Tyson (2008) - A mixture of original interviews and archival footage and photographs sheds light on the life experiences of Mike Tyson.

The Thin Blue Line (1988) - A film that successfully argued that a man was wrongly convicted for murder by a corrupt justice system in Dallas County, Texas.

That should hold you for a few days.


Barry Green said...

"One Day In September."

Academy Award winning documentary about the 1972 Summer Olympics in Munich. It's almost bizarre that this continues to be missing from your lists.

offroadjoe said...

Hey Bob. I love the reviews you give on the documentaries, helps me not waste time watching the bad ones. It is my favorite form of film entertainment. I enjoy the mindless Hollywood junk sometimes but no story is as good as the real story, and documentaries provide that. Here is a good link for some of your readers and listeners to check out some of the films you suggest if they don't have Netflix or some other way of watching them. It's also a good place to find new ones. Check it out:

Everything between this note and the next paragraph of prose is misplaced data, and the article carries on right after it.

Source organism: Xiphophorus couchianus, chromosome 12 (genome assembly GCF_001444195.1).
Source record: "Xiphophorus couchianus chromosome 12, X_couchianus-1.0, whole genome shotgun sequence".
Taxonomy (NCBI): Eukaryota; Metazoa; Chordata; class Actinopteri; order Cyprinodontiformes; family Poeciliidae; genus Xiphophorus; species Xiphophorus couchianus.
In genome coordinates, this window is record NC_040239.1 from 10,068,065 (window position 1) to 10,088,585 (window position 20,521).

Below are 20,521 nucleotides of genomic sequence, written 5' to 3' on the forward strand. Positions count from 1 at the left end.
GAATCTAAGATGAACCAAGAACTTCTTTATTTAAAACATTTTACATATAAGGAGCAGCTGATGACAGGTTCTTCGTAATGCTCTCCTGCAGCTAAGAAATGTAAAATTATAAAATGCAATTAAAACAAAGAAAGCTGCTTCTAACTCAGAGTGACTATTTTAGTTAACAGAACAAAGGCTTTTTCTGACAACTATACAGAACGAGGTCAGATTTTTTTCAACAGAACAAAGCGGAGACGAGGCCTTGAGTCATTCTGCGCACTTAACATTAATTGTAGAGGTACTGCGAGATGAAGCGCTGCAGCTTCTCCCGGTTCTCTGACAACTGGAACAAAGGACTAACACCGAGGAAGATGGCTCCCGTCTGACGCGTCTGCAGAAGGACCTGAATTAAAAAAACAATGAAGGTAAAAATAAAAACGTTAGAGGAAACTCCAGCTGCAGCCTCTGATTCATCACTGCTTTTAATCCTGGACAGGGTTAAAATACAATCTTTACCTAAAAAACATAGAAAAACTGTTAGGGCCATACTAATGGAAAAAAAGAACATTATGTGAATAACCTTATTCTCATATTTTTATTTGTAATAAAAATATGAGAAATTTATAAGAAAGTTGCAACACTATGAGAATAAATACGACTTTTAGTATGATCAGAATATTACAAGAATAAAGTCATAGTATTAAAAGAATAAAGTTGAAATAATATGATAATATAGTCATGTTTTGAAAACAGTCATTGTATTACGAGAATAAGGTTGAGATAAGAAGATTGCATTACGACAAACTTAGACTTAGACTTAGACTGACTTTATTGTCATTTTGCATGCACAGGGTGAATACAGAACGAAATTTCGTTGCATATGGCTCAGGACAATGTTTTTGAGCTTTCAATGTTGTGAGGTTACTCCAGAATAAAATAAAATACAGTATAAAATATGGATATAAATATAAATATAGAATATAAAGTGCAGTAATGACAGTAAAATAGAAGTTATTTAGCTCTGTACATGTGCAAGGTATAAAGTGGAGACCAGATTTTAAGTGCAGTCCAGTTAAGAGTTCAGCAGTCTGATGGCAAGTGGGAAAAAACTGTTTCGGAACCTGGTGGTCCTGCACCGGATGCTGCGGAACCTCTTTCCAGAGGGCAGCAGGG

Keep up the good work Bob. Godspeed.

jmains said...

PJ20 was awesome.

Jeff H said...

Check out one called "Knuckle". It's about feuding families in Ireland meeting on back roads to engage in fistfights.

Dave said...

How about a list of documentaries that don't want to make you weep for yourself, the subject or humanity? I find too many of them too sad to watch. Riveting, yes, but too sad. Even ones that appear to be inspiring (Wasteland) could go the other way (these people are collecting garbage for art? What does that say about their standard of living?

Either way - good post. If you haven't seen them "Why we go to war" and "Who killed the electric car" are two more to make you weep for society.